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The Zanshin state in the Warrior

Updated: Nov 2, 2021

The Zanshin State and the Warrior's Mind

Zanshin is a state of vigilance and alertness, which we must maintain before, during and after a confrontation, so that we are ready to engage in combat if our opponent gets up or another one engages in combat.

It is wrong to think that zanshin is done just after "eliminating" the opponent. We will see, later on, the origin of this error. Zanshin is a state of prolonged alertness before the confrontation begins and until the moment when everything is over. When we interrupt this prolongation, the warrior becomes vulnerable to any unforeseen action.

My experience as a bouncer in a nightclub

Where I really learned the value of zanshin was during the 5 years I worked as a doorman in a nightclub. When I had to intervene in a conflict situation (or a fight) in the club or when I had to take a customer out of the club, I had to be very vigilant of my surroundings, because potential friends of the customer could be present and try to hinder my work. From the moment I was warned of a problem, I would trigger my zanshin state until the situation was completely over.





Zanshin is a state where our attention is 360 degrees

The zanshin state is an important concept that I teach in my karate, physical self-defense and psycho-verbal self-defense classes.

When we are in zanshin all our senses are awake, we see, hear, feel and smell everything around us. We are aware of our environment and all the obstacles that may surround us. We remain focused on our goal of eliminating any threat that would want to harm us or our loved ones.

The last generations, due to screen technologies, have lost this ability to stay focused for long periods. Some authors even suggest that our attention span is equal to that of a goldfish. But this will be a subject for another article.

Let's go to the movies to see some superhero!


Many people think that zanshin is only done right after hitting the opponent. As if they projected their intention like a ball of energy filled with chi on their opponent to finish them off.


Seriously, I believe one reason for this confusion is that some sport karate instructors (who have never been in dangerous situations on a regular basis) teach this concept in competitive sports, especially those based on the semi-contact point system. Competitors are taught that when they strike an opponent, they must stop and show that their strike could have been fatal. But, some simulate a high degree of concentration in their faces by making exaggerated facial expressions, screaming like a moron and swinging their arms at their opponent to show the judges and referees that they have scored a point.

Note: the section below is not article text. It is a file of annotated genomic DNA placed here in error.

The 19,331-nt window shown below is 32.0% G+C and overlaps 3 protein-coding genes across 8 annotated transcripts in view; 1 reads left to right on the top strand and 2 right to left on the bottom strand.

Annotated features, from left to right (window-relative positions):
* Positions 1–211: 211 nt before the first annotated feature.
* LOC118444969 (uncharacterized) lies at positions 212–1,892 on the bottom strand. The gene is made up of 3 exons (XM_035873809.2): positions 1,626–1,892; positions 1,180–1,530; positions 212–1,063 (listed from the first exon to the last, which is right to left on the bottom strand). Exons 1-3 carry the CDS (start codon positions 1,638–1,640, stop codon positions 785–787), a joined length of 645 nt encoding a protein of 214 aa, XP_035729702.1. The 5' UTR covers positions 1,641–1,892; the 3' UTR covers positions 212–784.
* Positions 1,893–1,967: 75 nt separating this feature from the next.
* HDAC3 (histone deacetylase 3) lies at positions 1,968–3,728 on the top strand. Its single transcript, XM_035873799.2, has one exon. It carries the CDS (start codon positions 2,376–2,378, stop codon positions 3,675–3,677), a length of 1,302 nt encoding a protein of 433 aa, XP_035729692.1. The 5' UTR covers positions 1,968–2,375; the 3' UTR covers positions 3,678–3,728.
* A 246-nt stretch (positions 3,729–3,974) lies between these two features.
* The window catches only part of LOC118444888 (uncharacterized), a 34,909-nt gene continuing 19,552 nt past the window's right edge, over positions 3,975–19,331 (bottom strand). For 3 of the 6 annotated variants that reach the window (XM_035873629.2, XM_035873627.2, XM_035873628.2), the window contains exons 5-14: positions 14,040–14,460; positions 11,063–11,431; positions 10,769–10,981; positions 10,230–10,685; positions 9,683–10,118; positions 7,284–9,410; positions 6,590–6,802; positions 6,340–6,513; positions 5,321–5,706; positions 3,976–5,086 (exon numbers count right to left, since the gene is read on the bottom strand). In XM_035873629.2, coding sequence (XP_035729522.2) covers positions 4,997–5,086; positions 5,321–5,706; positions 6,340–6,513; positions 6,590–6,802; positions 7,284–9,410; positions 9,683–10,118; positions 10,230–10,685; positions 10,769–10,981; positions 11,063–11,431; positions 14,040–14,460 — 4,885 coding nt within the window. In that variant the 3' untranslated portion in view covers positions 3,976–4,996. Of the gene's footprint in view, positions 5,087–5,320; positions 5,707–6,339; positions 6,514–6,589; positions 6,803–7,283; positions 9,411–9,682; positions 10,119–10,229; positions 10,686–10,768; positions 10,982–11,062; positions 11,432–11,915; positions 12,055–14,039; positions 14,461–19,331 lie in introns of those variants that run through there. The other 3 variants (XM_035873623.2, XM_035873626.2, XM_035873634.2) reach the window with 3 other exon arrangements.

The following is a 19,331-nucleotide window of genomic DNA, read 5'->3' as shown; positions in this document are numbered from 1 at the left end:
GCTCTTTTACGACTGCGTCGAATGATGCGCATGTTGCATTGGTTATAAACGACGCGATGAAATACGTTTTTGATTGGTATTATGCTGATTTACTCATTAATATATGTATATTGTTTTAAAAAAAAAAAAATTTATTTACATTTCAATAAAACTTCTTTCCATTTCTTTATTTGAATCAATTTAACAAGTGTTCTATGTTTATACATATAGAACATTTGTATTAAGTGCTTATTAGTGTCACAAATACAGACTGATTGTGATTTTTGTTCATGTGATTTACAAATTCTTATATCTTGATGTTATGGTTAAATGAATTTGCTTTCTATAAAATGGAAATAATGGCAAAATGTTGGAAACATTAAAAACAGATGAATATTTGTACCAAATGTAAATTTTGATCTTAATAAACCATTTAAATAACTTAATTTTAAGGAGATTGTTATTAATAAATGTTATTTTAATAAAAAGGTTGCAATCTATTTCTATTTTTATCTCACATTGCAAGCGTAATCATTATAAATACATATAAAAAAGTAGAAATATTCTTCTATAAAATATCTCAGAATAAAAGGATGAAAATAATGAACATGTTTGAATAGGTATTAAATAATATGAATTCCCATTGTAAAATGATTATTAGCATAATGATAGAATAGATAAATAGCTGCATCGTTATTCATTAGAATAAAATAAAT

This is why ridiculous situations sometimes occur in competitions. For example, in sports point competitions, when someone scores a point and starts doing his or her theatrical act


worthy of a Bruce Lee movie, the other fighter often rushes to hit the other in imitation of a schizophrenic in the middle of an epileptic seizure, hoping that the judges will not have seen the other's hit.







The most funny thing is that these fighters are not aware that the muscular contraction

stops the flow of energy and therefore breaks the true state of zanshin. To be in zanshin, the first condition is that the body must be relaxed and the mind alert. To be ready to explode quickly. This is why zanshin and mushin rhymes more with "poker face" than with a tense, contracted body and a mean look like the Incredible Hulk.



In Kyokushin Knockdown Karate competitions, sometimes a fighter will accidentally apply a technique that throws the opponent off balance and when he realizes that the other person has fallen, he will simulate a punch and suddenly move into a zanshin position like the picture above. The purpose of this maneuver is to demonstrate to the judges that his technique is indeed intentional. However, this rarely fools the judges.

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How to practice reaching the zanshin state

Controlled breathing increases our concentration

In a stressful situation, the body is inclined to contract and our breathing tends to become jerky or blocked. This causes a loss of control, a state of panic and leads to misjudgments. This is why breathing exercises are necessary to maintain a good zanshin state. We need to lengthen our inhalation and exhalation. This will have the effect of lowering our heart rate. As the warrior model teaches in the section on breathing.